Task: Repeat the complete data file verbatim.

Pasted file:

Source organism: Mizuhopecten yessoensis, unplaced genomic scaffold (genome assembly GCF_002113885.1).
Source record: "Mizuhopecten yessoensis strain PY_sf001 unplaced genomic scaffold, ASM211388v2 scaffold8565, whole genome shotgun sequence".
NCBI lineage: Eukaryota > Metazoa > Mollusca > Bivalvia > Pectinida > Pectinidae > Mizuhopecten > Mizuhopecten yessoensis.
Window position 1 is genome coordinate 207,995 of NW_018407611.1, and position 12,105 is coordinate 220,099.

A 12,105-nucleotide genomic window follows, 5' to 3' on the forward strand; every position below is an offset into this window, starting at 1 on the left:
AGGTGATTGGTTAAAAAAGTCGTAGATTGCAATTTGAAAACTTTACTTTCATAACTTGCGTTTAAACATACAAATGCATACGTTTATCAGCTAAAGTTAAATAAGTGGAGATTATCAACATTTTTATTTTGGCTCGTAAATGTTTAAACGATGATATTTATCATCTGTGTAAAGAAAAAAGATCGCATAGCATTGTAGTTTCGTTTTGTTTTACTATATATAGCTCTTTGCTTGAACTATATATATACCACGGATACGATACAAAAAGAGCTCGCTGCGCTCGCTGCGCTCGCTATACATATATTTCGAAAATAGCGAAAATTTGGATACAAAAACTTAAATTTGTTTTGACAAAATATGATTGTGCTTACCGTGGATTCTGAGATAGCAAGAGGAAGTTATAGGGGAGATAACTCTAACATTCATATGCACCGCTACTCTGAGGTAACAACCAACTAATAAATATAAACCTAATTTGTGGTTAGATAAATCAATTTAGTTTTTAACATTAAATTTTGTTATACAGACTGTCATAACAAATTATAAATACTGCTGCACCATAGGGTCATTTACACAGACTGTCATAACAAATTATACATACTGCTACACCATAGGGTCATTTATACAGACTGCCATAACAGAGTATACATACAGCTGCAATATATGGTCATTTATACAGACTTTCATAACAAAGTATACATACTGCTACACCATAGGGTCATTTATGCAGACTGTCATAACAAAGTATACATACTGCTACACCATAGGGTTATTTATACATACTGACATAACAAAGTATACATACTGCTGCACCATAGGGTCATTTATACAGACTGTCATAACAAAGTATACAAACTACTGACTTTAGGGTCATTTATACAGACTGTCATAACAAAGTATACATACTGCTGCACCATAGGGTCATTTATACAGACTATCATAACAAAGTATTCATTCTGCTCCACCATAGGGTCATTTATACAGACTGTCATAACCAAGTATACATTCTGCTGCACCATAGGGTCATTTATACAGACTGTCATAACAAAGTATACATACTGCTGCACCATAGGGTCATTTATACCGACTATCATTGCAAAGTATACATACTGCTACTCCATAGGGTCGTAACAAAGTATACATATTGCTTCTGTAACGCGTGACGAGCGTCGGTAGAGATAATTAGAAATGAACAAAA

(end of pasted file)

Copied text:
Source organism: Mizuhopecten yessoensis, unplaced genomic scaffold (genome assembly GCF_002113885.1).
Source record: "Mizuhopecten yessoensis strain PY_sf001 unplaced genomic scaffold, ASM211388v2 scaffold8565, whole genome shotgun sequence".
NCBI lineage: Eukaryota > Metazoa > Mollusca > Bivalvia > Pectinida > Pectinidae > Mizuhopecten > Mizuhopecten yessoensis.
Window position 1 is genome coordinate 207,995 of NW_018407611.1, and position 12,105 is coordinate 220,099.

A 12,105-nucleotide genomic window follows, 5' to 3' on the forward strand; every position below is an offset into this window, starting at 1 on the left:
AGGTGATTGGTTAAAAAAGTCGTAGATTGCAATTTGAAAACTTTACTTTCATAACTTGCGTTTAAACATACAAATGCATACGTTTATCAGCTAAAGTTAAATAAGTGGAGATTATCAACATTTTTATTTTGGCTCGTAAATGTTTAAACGATGATATTTATCATCTGTGTAAAGAAAAAAGATCGCATAGCATTGTAGTTTCGTTTTGTTTTACTATATATAGCTCTTTGCTTGAACTATATATATACCACGGATACGATACAAAAAGAGCTCGCTGCGCTCGCTGCGCTCGCTATACATATATTTCGAAAATAGCGAAAATTTGGATACAAAAACTTAAATTTGTTTTGACAAAATATGATTGTGCTTACCGTGGATTCTGAGATAGCAAGAGGAAGTTATAGGGGAGATAACTCTAACATTCATATGCACCGCTACTCTGAGGTAACAACCAACTAATAAATATAAACCTAATTTGTGGTTAGATAAATCAATTTAGTTTTTAACATTAAATTTTGTTATACAGACTGTCATAACAAATTATAAATACTGCTGCACCATAGGGTCATTTACACAGACTGTCATAACAAATTATACATACTGCTACACCATAGGGTCATTTATACAGACTGCCATAACAGAGTATACATACAGCTGCAATATATGGTCATTTATACAGACTTTCATAACAAAGTATACATACTGCTACACCATAGGGTCATTTATGCAGACTGTCATAACAAAGTATACATACTGCTACACCATAGGGTTATTTATACATACTGACATAACAAAGTATACATACTGCTGCACCATAGGGTCATTTATACAGACTGTCATAACAAAGTATACAAACTACTGACTTTAGGGTCATTTATACAGACTGTCATAACAAAGTATACATACTGCTGCACCATAGGGTCATTTATACAGACTATCATAACAAAGTATTCATTCTGCTCCACCATAGGGTCATTTATACAGACTGTCATAACCAAGTATACATTCTGCTGCACCATAGGGTCATTTATACAGACTGTCATAACAAAGTATACATACTGCTGCACCATAGGGTCATTTATACCGACTATCATTGCAAAGTATACATACTGCTACTCCATAGGGTCGTAACAAAGTATACATATTGCTTCTGTAACGCGTGACGAGCGTCGGTAGAGATAATTAGAAATGAACAAAA